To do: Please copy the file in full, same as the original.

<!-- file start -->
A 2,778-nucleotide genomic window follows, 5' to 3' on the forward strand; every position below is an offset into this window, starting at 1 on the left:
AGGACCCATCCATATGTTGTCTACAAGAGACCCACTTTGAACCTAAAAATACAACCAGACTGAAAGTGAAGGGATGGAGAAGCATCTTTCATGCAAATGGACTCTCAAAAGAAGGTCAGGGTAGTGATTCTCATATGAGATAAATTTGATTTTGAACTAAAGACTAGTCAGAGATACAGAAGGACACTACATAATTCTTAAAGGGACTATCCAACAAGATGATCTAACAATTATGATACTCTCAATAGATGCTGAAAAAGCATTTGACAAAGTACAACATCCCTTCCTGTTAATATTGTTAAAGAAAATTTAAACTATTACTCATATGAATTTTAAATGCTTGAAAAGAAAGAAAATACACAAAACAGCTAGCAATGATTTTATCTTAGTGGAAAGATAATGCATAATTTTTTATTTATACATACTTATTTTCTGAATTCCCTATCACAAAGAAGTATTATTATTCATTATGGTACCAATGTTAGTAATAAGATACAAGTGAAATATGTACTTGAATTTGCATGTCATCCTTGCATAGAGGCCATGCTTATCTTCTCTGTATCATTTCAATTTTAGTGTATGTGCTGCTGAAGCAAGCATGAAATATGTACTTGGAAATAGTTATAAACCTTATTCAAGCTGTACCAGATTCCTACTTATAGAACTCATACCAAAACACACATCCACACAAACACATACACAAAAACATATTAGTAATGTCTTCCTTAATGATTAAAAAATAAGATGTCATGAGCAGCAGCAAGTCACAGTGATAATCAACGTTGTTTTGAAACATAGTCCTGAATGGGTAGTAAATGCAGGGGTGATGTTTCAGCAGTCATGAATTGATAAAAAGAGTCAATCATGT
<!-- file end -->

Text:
A 2,778-nucleotide genomic window follows, 5' to 3' on the forward strand; every position below is an offset into this window, starting at 1 on the left:
AGGACCCATCCATATGTTGTCTACAAGAGACCCACTTTGAACCTAAAAATACAACCAGACTGAAAGTGAAGGGATGGAGAAGCATCTTTCATGCAAATGGACTCTCAAAAGAAGGTCAGGGTAGTGATTCTCATATGAGATAAATTTGATTTTGAACTAAAGACTAGTCAGAGATACAGAAGGACACTACATAATTCTTAAAGGGACTATCCAACAAGATGATCTAACAATTATGATACTCTCAATAGATGCTGAAAAAGCATTTGACAAAGTACAACATCCCTTCCTGTTAATATTGTTAAAGAAAATTTAAACTATTACTCATATGAATTTTAAATGCTTGAAAAGAAAGAAAATACACAAAACAGCTAGCAATGATTTTATCTTAGTGGAAAGATAATGCATAATTTTTTATTTATACATACTTATTTTCTGAATTCCCTATCACAAAGAAGTATTATTATTCATTATGGTACCAATGTTAGTAATAAGATACAAGTGAAATATGTACTTGAATTTGCATGTCATCCTTGCATAGAGGCCATGCTTATCTTCTCTGTATCATTTCAATTTTAGTGTATGTGCTGCTGAAGCAAGCATGAAATATGTACTTGGAAATAGTTATAAACCTTATTCAAGCTGTACCAGATTCCTACTTATAGAACTCATACCAAAACACACATCCACACAAACACATACACAAAAACATATTAGTAATGTCTTCCTTAATGATTAAAAAATAAGATGTCATGAGCAGCAGCAAGTCACAGTGATAATCAACGTTGTTTTGAAACATAGTCCTGAATGGGTAGTAAATGCAGGGGTGATGTTTCAGCAGTCATGAATTGATAAAAAGAGTCAATCATGT